God is Red by Liao Yiwu$1.99

261 pages, 32 of 35 reviews are 4 or 5-star

In God is Red, Chinese dissident journalist and poet Liao Yiwu—once lauded, later imprisoned, and now celebrated author of For a Song and a Hundred Songs and The Corpse Walker—profiles the extraordinary lives of dozens of Chinese Christians, providing a rare glimpse into the underground world of belief that is taking hold within the officially atheistic state of Communist China. Liao felt a kinship with Chinese Christians in their unwavering commitment to the freedom of expression and to finding meaning in a tumultuous society, even though he is not a Christian himself. This is a fascinating tale of otherwise unknown personalities thriving against all odds. God is Red will resonate with readers of Phillip Jenkins’ The Lost History of Christianity and Peter Hessler’s Country Driving.

25 Books Every Christian Should Read – $3.99

416 Pages, 11 Of 14 Reviews Are 4 Or 5-Star

From the creators of Devotional Classics and Spiritual Classics comes 25 Books Every Christian Should Read, the definitive guide to the most spiritually influential and important books for Christians to read. Renovaré, a community of Christians promoting personal and spiritual renewal, put together a prestigious editorial board including Richard Foster, Dallas Willard, Phyllis Tickle, and Richard Rohr, resulting in this wonderful resource for exploring the richness of the Christian tradition.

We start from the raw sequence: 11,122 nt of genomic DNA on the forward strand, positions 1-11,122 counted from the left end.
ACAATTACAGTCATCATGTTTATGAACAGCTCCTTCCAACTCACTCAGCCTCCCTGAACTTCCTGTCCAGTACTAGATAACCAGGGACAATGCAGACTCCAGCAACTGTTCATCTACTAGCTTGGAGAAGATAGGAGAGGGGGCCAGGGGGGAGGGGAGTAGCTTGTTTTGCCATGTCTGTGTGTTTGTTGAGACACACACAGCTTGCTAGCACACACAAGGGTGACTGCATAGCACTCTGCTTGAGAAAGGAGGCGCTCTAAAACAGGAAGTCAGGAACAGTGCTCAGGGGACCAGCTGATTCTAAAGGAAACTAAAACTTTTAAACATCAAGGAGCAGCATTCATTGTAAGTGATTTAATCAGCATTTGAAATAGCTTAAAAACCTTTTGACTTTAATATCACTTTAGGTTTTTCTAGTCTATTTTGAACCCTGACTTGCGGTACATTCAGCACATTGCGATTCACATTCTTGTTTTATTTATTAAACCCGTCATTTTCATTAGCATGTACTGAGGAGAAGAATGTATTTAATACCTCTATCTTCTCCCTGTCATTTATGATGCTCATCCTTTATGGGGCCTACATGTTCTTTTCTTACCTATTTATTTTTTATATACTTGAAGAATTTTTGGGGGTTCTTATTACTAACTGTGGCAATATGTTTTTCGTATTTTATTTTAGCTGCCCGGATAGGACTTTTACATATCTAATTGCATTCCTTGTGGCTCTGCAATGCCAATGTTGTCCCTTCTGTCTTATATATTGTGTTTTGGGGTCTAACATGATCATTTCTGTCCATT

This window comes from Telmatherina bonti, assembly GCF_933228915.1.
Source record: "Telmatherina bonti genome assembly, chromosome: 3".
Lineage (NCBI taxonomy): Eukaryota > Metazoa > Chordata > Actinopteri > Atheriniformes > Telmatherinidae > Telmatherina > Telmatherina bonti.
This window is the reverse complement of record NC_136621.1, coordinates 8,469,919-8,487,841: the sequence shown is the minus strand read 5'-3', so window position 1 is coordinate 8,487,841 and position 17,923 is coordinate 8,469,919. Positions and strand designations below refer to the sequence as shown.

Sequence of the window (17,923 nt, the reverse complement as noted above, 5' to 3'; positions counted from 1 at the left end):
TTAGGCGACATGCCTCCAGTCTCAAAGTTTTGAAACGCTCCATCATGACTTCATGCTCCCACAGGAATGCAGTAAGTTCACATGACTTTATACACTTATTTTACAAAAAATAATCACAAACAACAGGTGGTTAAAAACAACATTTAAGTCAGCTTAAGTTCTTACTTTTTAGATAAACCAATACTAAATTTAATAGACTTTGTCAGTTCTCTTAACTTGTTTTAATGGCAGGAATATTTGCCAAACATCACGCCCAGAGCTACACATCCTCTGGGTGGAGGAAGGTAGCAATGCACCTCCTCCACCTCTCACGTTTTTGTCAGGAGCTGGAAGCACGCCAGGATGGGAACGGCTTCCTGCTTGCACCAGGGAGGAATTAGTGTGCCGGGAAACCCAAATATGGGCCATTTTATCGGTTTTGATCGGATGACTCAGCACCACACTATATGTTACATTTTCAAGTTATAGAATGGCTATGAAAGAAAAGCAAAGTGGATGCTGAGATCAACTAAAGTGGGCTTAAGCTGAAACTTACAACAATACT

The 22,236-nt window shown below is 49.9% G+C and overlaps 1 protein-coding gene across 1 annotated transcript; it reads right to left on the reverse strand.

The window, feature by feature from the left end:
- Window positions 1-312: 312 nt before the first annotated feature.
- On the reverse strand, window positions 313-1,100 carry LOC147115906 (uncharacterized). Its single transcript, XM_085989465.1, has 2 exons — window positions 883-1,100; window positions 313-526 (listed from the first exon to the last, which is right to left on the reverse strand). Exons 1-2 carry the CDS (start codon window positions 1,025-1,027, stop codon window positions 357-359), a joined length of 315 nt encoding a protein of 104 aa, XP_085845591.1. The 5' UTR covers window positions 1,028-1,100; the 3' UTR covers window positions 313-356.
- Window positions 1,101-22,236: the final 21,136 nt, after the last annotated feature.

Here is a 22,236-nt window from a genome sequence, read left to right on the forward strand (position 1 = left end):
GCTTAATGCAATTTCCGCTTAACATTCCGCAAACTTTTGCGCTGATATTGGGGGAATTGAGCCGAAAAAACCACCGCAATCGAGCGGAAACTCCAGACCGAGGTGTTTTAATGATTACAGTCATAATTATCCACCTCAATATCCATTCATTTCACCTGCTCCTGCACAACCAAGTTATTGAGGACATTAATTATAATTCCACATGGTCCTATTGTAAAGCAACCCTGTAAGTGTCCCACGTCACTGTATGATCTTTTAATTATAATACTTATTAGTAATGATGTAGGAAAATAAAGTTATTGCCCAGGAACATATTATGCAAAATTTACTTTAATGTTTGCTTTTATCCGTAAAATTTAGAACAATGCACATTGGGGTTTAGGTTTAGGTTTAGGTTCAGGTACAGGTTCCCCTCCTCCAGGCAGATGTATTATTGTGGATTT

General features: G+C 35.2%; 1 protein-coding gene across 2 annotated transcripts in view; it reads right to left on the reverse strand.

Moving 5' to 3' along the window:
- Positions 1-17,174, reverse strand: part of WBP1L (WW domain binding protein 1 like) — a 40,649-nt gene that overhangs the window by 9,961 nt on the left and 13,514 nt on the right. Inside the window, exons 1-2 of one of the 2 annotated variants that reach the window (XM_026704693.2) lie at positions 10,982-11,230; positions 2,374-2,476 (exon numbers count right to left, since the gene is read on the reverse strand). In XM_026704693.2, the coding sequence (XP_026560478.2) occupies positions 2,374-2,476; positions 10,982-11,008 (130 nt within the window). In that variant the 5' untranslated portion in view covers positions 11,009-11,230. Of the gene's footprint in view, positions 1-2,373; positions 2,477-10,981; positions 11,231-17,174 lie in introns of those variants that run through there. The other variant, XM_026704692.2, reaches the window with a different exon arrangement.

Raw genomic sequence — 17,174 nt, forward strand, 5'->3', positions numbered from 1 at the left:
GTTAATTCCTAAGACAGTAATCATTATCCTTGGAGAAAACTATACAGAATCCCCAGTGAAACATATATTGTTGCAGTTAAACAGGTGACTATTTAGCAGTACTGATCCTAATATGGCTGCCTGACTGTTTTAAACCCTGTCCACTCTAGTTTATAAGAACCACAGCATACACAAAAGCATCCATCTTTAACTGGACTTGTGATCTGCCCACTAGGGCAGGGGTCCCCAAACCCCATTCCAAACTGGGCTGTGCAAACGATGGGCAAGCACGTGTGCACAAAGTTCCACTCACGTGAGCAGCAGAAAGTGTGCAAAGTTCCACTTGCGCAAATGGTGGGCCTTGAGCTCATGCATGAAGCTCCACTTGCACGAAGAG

Arts & Entertainments: A Novel by Christopher Beha – $3.99

293 pages, 27 of 42 reviews are 4 or 5-star Note: Mentioned in John Wilson’s, editor of Books and Culture, list of best books he read this year.

Christopher Beha delivers a cutting send-up of our cultural obsession with celebrity—a deliciously witty, and ultimately tender, novel about the absurdity of fame and the complexity of love sure to appeal to fans of Maria Semple and Jess Walter.

13 Free Christian Kindle Books

It Came Upon a Midnight Crime by Christy Barritt

148 pages, 85 of 91 reviews are 4 or 5-star, Lending Enabled

Someone is intent on destroying the true meaning of Christmas—at least, destroying anything that hints of it. All around crime-scene cleaner Gabby St. Claire’s hometown, anything pointing to Jesus as the “reason for the season” is being sabotaged. The crimes become more twisted as dismembered body parts are found at the vandalisms. Who would go to such great lengths to dampen the joy and hope of Christ’s birthday? Someone’s determined to destroy Christmas . . . but Gabby St. Claire is just as determined to find the Grinch and let peace on earth and goodwill to men prevail.

Also free book one: Hazardous Duty